Daddy scowled. "We don't take to strange doings around here, Miss Dabney. Now, I know you and your artist friends do all kinds of — of peculiar things in that New York City, but you're in Casper now and I can tell you we don't like this sort of thing. No indeed. We're a quiet. God-fearing town and —"

"Reverend Pittman, just what kinds of things do you imagine going on in a boarded-up house when I'm by myself?"

"Well now, I know anything can pass for normal in New York City, but down here, well, this kind of business is just insane. Yes, that's just what it is, insane. Now, meditating on the Lord, praying, and being reborn are all fine things, and we have a wonderful church —"

"I'm afraid you don't understand," Adrienne interrupted. "I won't be meditating on the Lord, Reverend Pittman, and I don't believe in prayer."

"Nonsense! Of course you believe in prayer!" Daddy's face was red, and sweat was running out from under his hairpiece. "What is this world coming to when a woman even considers sitting in the dark in a locked-up, boarded-up house, with no God to guide her? Only evil can be contemplated in such a circumstance." He turned to me and Grace. "The devil is in our very midst."

He sounded as if he were about to launch into one of his sermons, but Adrienne cut him off, asking me, "Charity, what do you think?"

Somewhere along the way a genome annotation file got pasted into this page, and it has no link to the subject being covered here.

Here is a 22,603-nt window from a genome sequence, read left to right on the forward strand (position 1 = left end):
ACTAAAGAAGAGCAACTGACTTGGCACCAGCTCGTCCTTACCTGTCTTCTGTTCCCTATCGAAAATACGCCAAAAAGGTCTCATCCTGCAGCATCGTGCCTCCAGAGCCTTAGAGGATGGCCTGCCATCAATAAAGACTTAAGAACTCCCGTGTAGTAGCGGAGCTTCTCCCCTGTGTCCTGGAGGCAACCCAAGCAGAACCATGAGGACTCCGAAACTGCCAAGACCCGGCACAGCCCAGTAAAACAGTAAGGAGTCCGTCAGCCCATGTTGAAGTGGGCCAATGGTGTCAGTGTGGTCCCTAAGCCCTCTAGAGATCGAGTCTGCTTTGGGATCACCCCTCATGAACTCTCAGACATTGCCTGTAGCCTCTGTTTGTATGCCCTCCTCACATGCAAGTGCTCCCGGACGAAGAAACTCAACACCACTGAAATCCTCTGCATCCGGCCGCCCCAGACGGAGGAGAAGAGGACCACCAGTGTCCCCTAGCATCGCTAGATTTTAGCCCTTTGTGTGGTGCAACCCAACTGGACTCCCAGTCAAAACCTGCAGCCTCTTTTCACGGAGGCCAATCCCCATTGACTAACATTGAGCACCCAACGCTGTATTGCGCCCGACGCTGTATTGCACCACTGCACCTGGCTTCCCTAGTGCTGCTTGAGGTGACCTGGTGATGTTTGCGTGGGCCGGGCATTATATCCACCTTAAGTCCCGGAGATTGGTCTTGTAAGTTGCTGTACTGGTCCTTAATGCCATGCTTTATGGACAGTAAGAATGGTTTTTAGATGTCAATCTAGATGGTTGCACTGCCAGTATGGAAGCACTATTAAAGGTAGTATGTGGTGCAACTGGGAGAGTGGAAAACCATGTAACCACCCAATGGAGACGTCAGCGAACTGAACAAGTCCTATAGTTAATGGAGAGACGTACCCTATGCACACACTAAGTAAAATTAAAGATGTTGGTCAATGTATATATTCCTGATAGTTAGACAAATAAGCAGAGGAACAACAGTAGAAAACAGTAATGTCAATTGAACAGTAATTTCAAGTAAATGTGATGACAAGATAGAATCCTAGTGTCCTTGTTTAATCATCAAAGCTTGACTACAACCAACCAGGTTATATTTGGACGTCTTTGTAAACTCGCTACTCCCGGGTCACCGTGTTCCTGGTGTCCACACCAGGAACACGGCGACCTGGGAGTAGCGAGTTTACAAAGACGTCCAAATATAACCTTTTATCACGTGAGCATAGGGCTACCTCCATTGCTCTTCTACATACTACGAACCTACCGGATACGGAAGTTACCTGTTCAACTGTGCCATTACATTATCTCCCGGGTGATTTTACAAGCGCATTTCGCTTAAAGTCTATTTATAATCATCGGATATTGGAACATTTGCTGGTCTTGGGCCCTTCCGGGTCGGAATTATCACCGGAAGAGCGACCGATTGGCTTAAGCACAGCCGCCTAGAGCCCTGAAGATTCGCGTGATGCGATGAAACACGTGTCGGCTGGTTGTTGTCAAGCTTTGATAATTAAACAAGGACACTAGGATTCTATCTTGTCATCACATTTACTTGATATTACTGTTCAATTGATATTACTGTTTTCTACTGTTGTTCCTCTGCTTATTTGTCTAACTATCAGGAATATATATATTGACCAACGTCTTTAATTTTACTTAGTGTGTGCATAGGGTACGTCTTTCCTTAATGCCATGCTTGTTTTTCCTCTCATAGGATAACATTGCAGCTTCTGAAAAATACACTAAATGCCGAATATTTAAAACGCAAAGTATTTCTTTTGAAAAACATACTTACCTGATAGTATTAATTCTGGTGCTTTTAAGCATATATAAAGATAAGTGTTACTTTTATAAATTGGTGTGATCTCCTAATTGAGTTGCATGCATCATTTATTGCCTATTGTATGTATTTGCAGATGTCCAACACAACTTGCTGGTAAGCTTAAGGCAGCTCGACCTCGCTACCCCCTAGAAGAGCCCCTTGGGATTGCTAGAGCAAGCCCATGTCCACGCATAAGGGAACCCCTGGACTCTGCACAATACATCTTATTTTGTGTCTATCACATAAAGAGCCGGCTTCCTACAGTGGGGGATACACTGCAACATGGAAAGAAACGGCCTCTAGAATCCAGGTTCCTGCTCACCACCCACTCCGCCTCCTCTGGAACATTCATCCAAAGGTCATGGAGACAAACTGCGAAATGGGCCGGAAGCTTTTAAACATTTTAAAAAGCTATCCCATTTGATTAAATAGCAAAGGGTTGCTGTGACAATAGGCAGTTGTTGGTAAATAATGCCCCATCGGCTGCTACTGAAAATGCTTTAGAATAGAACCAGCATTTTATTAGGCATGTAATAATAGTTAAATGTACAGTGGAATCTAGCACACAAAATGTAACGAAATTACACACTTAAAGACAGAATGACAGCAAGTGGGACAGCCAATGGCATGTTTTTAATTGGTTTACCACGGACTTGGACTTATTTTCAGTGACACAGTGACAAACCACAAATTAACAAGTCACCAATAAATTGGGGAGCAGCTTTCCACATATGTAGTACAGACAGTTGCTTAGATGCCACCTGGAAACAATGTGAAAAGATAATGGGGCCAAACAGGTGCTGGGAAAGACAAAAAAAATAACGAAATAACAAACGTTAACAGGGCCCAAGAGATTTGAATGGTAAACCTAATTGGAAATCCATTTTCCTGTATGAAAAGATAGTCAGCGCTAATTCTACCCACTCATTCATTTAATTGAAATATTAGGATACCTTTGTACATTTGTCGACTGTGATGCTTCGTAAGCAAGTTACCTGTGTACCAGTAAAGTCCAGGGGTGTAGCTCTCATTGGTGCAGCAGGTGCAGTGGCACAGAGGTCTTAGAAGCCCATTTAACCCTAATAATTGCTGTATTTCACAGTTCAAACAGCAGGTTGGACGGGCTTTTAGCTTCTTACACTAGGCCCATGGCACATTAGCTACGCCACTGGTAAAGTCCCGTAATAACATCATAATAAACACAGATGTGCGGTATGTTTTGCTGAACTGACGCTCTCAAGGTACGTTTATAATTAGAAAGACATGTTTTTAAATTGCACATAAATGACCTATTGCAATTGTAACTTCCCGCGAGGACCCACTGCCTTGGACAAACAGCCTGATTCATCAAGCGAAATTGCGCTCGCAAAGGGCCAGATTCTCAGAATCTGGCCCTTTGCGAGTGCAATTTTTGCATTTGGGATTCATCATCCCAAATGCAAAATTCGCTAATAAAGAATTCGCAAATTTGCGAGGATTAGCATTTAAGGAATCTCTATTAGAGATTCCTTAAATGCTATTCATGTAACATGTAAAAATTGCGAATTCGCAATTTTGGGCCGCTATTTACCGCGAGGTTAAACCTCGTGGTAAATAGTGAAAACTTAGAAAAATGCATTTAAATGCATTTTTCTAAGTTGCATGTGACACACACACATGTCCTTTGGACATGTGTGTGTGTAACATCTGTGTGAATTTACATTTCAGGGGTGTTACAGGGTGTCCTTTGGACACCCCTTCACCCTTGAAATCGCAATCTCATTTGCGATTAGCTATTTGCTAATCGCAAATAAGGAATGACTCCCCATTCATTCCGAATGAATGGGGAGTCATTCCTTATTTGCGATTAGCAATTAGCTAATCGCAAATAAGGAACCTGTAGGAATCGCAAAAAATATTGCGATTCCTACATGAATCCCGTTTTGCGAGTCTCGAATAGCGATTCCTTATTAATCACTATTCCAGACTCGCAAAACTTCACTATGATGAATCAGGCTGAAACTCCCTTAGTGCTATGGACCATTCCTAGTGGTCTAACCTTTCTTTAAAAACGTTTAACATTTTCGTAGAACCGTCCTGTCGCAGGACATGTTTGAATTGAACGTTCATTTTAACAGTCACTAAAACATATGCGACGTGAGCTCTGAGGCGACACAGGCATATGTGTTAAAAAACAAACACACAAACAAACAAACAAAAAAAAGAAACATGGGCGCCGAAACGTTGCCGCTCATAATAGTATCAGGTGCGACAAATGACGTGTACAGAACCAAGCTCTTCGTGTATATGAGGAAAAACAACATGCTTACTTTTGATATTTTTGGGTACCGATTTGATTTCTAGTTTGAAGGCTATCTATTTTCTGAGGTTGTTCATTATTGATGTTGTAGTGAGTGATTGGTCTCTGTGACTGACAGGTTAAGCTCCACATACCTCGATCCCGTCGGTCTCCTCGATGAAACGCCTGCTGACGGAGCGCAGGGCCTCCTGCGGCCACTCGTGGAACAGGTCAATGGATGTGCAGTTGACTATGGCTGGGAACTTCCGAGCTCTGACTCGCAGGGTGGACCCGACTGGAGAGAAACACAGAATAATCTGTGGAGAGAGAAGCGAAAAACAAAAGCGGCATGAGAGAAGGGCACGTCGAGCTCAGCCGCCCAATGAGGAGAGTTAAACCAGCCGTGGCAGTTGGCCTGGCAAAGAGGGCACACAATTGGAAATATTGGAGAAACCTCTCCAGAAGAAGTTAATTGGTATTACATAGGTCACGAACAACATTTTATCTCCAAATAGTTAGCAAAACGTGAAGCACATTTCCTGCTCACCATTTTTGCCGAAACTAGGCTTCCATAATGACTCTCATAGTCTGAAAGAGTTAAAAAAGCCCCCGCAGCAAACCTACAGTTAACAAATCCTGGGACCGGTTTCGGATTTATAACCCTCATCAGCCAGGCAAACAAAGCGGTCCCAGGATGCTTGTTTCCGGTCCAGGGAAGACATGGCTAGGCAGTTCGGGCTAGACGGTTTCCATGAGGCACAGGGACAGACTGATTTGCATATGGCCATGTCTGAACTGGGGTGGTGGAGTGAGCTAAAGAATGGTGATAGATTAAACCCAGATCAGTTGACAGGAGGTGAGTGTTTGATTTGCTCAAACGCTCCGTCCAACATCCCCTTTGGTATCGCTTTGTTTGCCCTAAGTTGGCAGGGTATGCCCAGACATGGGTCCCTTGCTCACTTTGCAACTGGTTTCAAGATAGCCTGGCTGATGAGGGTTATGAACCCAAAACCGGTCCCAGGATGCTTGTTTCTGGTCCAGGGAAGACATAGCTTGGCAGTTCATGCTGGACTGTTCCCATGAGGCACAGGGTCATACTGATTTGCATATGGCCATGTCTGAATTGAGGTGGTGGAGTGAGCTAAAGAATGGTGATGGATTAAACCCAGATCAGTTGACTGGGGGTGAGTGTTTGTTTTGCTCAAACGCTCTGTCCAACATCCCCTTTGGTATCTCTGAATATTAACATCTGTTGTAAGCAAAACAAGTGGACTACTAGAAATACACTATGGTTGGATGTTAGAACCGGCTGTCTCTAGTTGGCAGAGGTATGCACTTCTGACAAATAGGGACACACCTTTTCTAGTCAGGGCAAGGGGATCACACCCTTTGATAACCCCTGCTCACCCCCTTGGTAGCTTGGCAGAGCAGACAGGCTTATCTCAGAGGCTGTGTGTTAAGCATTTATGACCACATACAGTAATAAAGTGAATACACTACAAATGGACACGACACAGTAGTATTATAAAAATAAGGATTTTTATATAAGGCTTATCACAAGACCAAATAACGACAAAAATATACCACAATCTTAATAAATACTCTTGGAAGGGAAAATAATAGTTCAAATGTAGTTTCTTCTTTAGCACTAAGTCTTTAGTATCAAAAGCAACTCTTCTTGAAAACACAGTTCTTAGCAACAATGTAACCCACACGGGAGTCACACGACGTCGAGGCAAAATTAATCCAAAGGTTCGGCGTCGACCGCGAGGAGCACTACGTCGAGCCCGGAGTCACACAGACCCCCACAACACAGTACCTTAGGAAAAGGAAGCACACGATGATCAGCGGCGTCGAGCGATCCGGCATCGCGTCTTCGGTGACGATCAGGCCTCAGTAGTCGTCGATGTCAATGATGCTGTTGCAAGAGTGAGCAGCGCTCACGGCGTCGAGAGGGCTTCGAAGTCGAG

I blinked at her, and I know my face was red 'cause there she was, looking at me with this knowing kind of look. Maybe she had seen the excitement in my face or eyes or something. I could tell she knew I thought it was thrilling. I thought she was thrilling. Listening to her and watching her was as new and exciting as finding snow in my pockets, and I wanted to say so; but see, Daddy knew about these things. He knew without a single doubt what was the devil's work and what wasn't; and thinking on it a second, it seemed way too exciting to be anything but a devil's temptation. I shook my head and started to speak, and Daddy jumped in.

"I'm not interested in a child's opinion of the situation. Nor should you be. I don't take to people using children that way, nor to people who use art as an excuse to act crazy and do any of the devil's work they please. This is a quiet town with good, decent people in it. I think you will find you've made a great mistake coming here. Now I think you should be on your way."

Daddy stormed out of the room, and we followed him to the front door. Adrienne kept talking, saying how this was all ridiculous and how she was not there to cause trouble but to live quietly, undisturbed, for a month or so. Daddy wasn't listening. I could tell 'cause he was jingling the change in his pocket the same way he did anytime someone tried to say something he didn't want to hear. He opened the front door, and we heard the sound of gunshots blasting. Daddy stepped outside and stood there jingling his change as fast as he could, waiting for Adrienne to leave.

(Continues…)



Excerpted from "Send Me Down a Miracle"
by .
Copyright © 1996 Han Nolan.
Excerpted by permission of Houghton Mifflin Harcourt Publishing Company.
All rights reserved. No part of this excerpt may be reproduced or reprinted without permission in writing from the publisher.
Excerpts are provided by Dial-A-Book Inc. solely for the personal use of visitors to this web site.